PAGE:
A few months after that general training, I received an email inviting me to serve on a team the following semester, and I gladly accepted. I was eager to apply what I had learned and also contribute professionally at this level. My experience was more than I expected in so many ways! The next step was to attend another one-day training to meet my team colleagues and the team chair. At this training, we as a team, received direction and information pertaining to the college that was undergoing the comprehensive self-evaluation review. Our team chair asked us which standard we wanted to focus on, and what further information we would need to complete our review prior to our visit in a month. I filled out a general information form and then two assignments which covered our specific college's ISER. This forced me to read over the entire ISER in order to be familiar with the college under review. For the second assignment, I focused specifically on the standard I was assigned to. The best advice I received was from my college vice president and president, who have served on many teams and who encouraged me to prepare and write as much of the report on my section as possible prior to the visit. I also prepared a list of groups or individuals I wanted to interview during our team visit and additional documents that I needed in order to make an assessment as to whether the college had met the standards.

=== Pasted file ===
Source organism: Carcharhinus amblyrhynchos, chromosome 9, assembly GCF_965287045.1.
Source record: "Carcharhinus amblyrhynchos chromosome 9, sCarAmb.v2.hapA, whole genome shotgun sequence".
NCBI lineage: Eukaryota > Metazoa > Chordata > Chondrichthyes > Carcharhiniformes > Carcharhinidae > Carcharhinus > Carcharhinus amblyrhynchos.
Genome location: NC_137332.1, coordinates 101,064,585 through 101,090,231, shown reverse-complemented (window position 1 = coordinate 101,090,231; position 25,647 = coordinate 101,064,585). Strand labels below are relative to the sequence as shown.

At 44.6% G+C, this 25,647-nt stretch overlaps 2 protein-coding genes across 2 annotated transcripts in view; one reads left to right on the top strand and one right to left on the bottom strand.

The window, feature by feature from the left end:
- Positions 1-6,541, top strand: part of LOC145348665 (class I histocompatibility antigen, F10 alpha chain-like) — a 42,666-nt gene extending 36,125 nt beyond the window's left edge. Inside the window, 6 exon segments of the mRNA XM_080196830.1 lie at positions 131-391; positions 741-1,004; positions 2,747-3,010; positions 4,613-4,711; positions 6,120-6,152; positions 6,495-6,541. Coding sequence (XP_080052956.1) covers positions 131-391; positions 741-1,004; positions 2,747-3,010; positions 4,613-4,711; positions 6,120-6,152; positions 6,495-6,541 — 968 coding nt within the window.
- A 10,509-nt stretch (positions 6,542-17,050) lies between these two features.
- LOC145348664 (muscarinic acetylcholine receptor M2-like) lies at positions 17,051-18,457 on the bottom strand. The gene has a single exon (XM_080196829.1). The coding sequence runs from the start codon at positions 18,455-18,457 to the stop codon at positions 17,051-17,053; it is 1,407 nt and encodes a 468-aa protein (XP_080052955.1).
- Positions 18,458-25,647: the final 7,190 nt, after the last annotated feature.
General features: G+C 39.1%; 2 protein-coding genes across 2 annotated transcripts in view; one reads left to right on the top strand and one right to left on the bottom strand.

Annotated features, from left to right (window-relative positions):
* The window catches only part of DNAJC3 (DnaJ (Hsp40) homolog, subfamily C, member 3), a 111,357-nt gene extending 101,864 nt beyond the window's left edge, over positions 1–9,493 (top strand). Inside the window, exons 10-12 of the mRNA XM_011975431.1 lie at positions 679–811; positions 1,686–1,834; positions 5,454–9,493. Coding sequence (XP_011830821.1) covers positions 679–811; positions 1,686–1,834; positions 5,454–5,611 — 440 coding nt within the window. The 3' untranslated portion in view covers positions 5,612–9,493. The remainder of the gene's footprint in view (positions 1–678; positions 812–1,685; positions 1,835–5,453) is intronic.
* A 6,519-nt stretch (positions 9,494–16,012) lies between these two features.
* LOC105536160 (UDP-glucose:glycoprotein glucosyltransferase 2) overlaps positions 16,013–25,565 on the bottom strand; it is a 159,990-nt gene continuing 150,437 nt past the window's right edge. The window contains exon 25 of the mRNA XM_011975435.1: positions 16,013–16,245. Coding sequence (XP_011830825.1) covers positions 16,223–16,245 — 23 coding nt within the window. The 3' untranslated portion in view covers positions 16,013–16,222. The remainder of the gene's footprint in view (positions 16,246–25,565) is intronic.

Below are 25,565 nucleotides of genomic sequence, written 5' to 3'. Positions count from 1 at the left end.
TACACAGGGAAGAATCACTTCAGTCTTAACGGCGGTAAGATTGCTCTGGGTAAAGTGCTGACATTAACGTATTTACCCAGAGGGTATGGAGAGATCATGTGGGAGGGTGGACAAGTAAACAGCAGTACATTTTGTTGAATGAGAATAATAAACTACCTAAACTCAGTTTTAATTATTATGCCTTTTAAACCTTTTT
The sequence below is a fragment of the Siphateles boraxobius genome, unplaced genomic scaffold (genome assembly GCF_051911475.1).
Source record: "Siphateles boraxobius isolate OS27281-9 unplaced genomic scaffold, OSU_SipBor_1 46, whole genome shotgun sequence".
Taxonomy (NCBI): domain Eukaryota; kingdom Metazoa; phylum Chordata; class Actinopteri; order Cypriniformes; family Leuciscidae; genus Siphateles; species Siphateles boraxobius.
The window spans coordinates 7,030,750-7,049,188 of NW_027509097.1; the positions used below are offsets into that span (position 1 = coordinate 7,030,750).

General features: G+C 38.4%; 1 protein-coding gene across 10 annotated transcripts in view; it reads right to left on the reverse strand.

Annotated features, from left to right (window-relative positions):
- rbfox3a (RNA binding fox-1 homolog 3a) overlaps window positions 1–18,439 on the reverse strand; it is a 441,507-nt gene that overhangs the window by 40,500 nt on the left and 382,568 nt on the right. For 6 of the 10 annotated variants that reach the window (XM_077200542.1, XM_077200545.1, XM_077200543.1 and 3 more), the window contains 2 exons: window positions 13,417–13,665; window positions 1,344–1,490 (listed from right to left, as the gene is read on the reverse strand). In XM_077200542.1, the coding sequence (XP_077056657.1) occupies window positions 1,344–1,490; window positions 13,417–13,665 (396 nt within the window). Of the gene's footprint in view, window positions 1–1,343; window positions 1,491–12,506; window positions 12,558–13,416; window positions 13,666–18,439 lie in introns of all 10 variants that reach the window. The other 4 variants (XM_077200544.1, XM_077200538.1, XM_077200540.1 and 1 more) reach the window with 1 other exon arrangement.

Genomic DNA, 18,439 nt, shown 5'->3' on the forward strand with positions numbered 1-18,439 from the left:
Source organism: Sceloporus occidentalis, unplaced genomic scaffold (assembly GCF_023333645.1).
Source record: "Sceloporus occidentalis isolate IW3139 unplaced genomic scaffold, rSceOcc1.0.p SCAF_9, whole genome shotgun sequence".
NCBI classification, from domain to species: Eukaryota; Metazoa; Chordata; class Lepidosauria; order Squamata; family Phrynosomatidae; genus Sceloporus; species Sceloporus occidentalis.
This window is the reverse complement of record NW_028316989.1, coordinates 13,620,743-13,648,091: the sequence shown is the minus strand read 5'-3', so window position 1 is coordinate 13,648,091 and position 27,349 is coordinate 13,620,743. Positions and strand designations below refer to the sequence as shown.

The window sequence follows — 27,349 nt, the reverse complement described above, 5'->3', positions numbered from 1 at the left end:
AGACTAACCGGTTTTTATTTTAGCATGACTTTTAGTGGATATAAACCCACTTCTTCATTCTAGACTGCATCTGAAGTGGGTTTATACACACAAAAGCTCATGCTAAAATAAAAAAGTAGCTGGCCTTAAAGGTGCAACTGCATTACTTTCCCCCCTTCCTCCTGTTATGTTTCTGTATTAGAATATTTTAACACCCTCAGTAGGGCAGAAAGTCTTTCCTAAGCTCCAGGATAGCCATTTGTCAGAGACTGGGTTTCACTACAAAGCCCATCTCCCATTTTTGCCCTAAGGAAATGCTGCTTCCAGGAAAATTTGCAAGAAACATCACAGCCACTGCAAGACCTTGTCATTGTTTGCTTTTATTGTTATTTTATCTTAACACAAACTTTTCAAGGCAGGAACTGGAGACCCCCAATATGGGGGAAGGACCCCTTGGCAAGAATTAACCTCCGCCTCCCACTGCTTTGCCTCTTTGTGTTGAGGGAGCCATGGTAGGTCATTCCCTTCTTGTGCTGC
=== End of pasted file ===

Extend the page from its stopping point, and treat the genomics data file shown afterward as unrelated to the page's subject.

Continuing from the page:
The visit, although a very busy time of intense work, was the best part of the entire process. I met so many wonderful colleagues, learned about another school in detail that no other opportunity could have afforded me, and also was privileged to work with an amazing group of colleagues on my team from other colleges.  As a first-time team member, I was supported and mentored, and I learned so much about the accreditation process that will serve to help me when my college goes through the next accreditation cycle. 

Is it a lot of work? Yes, but it is well-worth it both personally and professionally.  As a faculty member, will you miss classes? You will since the team visit is a week-long experience. That is why it’s important to have the support of your dean, vice president, and president. They will need to authorize substitutes or alternative assignments. I had ample time to find substitutes and to make sure my classes would not fall behind.  I am eager to serve on another team because I know I will continue to learn and meet hard-working colleagues with different experiences and with ideas for programs that I can bring back to my college. There were also pockets of time to have fun with the team members during short breaks and meals—so there is some down (fun) time.  And I was treated like "royalty " during the entire visit from the college we were reviewing.

I highly encourage faculty to go through this experience on both a professional and personal level!

If Irit’s account has spurred your interest in serving on a team, or you have been considering it for a while, you should consider completing the Bio Data Form for New Peer Reviewers, which can be found at https://accjc.org/forms/. Faculty may also contact Steve Reynolds at sreynolds [at] accjc.org for additional information.